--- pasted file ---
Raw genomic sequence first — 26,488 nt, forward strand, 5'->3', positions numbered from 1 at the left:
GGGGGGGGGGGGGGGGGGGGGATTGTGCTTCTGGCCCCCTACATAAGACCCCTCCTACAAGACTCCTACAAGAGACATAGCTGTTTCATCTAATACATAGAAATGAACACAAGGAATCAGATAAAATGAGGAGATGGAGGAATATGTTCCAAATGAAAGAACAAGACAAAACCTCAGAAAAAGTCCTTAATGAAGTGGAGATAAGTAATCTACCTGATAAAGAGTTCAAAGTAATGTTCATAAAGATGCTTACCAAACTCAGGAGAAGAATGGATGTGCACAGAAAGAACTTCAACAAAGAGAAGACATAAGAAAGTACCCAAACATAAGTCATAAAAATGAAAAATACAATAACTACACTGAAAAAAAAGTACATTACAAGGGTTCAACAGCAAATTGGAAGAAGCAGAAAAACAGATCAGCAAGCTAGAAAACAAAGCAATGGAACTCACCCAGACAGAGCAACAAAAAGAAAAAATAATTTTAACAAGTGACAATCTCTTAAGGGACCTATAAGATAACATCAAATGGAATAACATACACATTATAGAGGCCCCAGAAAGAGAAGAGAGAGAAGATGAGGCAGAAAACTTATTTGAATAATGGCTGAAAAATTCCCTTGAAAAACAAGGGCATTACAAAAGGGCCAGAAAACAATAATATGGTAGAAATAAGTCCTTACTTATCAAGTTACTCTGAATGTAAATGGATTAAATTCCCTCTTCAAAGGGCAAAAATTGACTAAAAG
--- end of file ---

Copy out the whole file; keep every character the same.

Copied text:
Raw genomic sequence first — 26,488 nt, forward strand, 5'->3', positions numbered from 1 at the left:
GGGGGGGGGGGGGGGGGGGGGATTGTGCTTCTGGCCCCCTACATAAGACCCCTCCTACAAGACTCCTACAAGAGACATAGCTGTTTCATCTAATACATAGAAATGAACACAAGGAATCAGATAAAATGAGGAGATGGAGGAATATGTTCCAAATGAAAGAACAAGACAAAACCTCAGAAAAAGTCCTTAATGAAGTGGAGATAAGTAATCTACCTGATAAAGAGTTCAAAGTAATGTTCATAAAGATGCTTACCAAACTCAGGAGAAGAATGGATGTGCACAGAAAGAACTTCAACAAAGAGAAGACATAAGAAAGTACCCAAACATAAGTCATAAAAATGAAAAATACAATAACTACACTGAAAAAAAAGTACATTACAAGGGTTCAACAGCAAATTGGAAGAAGCAGAAAAACAGATCAGCAAGCTAGAAAACAAAGCAATGGAACTCACCCAGACAGAGCAACAAAAAGAAAAAATAATTTTAACAAGTGACAATCTCTTAAGGGACCTATAAGATAACATCAAATGGAATAACATACACATTATAGAGGCCCCAGAAAGAGAAGAGAGAGAAGATGAGGCAGAAAACTTATTTGAATAATGGCTGAAAAATTCCCTTGAAAAACAAGGGCATTACAAAAGGGCCAGAAAACAATAATATGGTAGAAATAAGTCCTTACTTATCAAGTTACTCTGAATGTAAATGGATTAAATTCCCTCTTCAAAGGGCAAAAATTGACTAAAAG